Managing children’s screen time can be a challenge for any parent.  After all, children’s access to screen-based devices has soared in recent years.  To be specific, 98% of U.S. children 8 years of age and younger have access to a screen-based device, which is defined as any device with a screen including television, tablets, and smartphones.  Habits formed in early childhood can continue throughout life, so it’s not surprising that many parents are wondering how to manage their children’s screen time – and whether all the effort is worth it!

Although some use of screens has been shown to support education in older children, in younger children exceeding screen time recommendations can lead to negative health and developmental outcomes. Given that parents are often the gatekeepers of their young children’s screen time, it is important to know what strategies work to reduce screen time in kids. Our recent study published in BMC Obesity sought to identify which parenting practices are associated with children’s screen time.  This study used data from the Guelph Family Health Study at the University of Guelph, a research study looking to follow families over many years with the goal of identifying family-level factors that improve young children’s long-term health.  Here’s what we found:

Avoid using screens to control a child’s behaviour

Kids love screens!  This makes it very tempting to take away screen time as a punishment for bad behaviour or promise a little extra tablet or television time as a reward for a job well done.  However, our study showed that using screen time as a means of controlling a child’s behaviour may result in the child spending more time on a screen long term.  Like using food as a reward, which can cause children to desire that sugary treat more often, using screen this way may also result in children placing a high value on screen time, resulting in them wanting more of it!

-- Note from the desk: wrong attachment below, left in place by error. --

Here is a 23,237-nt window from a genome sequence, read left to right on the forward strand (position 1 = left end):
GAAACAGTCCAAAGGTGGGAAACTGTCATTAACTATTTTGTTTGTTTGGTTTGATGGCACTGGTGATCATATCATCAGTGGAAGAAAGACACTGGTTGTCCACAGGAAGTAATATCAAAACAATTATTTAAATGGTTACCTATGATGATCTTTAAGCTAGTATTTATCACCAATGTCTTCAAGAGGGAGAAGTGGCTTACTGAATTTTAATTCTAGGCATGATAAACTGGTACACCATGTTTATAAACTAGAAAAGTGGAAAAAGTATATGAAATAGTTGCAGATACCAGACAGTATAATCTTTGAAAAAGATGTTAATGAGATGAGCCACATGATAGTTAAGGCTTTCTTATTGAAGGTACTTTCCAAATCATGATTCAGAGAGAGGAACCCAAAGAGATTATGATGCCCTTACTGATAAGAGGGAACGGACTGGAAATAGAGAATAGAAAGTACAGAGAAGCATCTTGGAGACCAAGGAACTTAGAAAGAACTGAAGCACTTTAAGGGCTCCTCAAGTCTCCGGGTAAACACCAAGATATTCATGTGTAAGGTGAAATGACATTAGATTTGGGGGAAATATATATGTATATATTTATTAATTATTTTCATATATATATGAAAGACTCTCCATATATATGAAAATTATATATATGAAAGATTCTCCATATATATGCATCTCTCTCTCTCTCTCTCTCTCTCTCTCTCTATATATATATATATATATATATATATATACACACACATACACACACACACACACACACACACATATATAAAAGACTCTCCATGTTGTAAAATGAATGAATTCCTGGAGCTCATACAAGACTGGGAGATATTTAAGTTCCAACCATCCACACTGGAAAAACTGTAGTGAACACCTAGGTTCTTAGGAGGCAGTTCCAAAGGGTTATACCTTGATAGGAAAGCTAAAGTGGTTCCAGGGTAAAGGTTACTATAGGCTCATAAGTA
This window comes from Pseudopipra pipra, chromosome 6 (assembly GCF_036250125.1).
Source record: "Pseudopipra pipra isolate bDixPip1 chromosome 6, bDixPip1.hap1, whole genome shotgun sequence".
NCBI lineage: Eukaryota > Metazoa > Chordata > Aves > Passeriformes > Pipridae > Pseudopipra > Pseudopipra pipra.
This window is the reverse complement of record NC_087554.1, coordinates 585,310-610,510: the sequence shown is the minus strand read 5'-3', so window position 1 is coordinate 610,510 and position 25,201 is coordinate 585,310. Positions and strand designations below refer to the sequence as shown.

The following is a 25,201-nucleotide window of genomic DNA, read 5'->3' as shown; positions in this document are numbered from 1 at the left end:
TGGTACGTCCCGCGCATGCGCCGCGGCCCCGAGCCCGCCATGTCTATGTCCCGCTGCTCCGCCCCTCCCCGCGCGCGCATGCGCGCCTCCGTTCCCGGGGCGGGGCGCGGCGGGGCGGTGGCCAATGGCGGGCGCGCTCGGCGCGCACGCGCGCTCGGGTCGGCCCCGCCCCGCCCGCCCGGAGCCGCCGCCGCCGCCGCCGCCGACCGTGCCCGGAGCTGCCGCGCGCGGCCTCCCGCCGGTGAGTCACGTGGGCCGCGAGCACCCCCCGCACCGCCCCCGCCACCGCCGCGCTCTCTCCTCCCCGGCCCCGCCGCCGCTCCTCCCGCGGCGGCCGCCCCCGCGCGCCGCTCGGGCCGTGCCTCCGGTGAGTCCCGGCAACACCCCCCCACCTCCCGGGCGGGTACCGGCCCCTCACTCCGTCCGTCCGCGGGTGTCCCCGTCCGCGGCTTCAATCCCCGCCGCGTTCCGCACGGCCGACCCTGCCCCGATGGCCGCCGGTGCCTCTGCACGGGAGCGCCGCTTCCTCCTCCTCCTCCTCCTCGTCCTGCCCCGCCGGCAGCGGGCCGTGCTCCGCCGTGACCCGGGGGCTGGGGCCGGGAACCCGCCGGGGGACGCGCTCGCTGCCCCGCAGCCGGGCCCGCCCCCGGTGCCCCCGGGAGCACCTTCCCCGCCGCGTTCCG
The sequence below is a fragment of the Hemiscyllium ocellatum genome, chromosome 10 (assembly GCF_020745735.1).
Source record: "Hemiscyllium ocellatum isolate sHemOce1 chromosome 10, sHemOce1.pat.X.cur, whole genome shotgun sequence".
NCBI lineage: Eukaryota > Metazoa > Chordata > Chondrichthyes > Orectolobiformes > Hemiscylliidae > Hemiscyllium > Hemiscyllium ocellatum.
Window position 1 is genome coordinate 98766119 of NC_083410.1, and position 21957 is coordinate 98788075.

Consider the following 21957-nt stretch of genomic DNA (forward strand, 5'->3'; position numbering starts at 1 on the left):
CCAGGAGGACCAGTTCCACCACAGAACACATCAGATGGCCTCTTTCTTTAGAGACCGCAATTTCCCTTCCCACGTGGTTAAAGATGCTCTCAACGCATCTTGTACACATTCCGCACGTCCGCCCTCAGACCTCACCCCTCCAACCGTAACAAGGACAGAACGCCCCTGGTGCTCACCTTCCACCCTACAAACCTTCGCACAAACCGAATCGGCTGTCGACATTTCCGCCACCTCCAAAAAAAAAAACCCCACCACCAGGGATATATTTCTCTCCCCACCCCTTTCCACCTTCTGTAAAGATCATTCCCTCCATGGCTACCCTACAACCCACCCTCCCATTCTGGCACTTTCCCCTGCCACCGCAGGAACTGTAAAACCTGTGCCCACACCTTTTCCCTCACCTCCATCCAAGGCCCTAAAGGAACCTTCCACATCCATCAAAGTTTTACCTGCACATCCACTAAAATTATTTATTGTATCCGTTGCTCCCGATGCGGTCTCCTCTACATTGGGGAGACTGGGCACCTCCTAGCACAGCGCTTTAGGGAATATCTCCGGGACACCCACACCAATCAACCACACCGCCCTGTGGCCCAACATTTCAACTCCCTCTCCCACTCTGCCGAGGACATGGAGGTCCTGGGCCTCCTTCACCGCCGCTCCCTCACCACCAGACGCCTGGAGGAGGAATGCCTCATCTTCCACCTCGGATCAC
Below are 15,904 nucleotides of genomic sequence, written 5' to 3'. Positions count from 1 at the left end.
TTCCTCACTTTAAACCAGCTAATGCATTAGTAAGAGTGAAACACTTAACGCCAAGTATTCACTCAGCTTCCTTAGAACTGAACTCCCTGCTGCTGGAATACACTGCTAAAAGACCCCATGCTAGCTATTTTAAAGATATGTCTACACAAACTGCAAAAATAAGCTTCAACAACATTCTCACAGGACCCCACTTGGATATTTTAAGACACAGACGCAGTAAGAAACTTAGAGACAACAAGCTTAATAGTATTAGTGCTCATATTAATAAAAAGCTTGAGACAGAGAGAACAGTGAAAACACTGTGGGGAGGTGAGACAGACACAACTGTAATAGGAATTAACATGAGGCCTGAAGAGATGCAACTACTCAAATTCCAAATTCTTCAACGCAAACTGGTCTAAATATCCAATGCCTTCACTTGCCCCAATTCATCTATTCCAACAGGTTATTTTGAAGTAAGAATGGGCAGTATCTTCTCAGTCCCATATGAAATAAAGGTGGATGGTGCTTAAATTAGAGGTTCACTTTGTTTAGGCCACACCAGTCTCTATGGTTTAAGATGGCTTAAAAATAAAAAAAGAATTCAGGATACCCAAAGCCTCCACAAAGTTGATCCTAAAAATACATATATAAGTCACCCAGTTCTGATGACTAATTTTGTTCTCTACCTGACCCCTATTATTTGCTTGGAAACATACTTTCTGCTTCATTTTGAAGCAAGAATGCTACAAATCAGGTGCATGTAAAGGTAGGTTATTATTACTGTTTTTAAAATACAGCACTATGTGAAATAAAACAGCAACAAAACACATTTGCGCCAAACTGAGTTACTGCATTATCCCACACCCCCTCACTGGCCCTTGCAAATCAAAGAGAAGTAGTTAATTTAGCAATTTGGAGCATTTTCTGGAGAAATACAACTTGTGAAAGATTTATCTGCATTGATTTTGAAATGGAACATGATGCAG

Set limits around screen use – and then keep track!

It’s challenging to set limits around screen time – especially when implementing these new rules for the first time!  Our study shows that it’s worth the effort.  Setting limits around screen time was associated with children spending less time on screens. Likewise, monitoring or keeping track of children’s screen use was also associated with children spending less time in front of a screen-based device when compared to those parents who did not monitor their child’s screen use.  So, if you’re going to the effort of creating and implementing new screen-time rules, it’s helpful to take that extra step to monitor that they’re keeping to those limits.

Don’t mix media and meals

Meal time is a great opportunity to connect with your family and share stories of the day.  In our study, children whose parents had the television on during meals or allowed screen-based devices at the table had higher screen time than children whose meals were screen-free.  As an added bonus, research shows that unplugging at meal time is a great way to show your family that you’re “plugged in” to the conversation.

Ditch the devices when engaging with your kids

We’ve all heard the phrase “monkey see, monkey do”!  Our study shows that screen time is no exception.  Parents use of screen-based devices while with their children was associated with their children having more screen time. Avoiding screen use while engaging with your children is a great way to model healthy behaviour and prioritize face-to-face interactions.

With children growing up in an environment where screens are ubiquitous, it’s helpful for parents to know that managing children’s screen time is possible.  Like anything with parenting, there will be good days and challenging days, but choosing parenting practices that prioritize screen-free active play and creativity is well worth the effort!